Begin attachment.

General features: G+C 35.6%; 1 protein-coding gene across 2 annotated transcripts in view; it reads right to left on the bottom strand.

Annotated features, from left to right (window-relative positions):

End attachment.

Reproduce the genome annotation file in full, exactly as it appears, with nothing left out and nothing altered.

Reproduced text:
General features: G+C 35.6%; 1 protein-coding gene across 2 annotated transcripts in view; it reads right to left on the bottom strand.

Annotated features, from left to right (window-relative positions):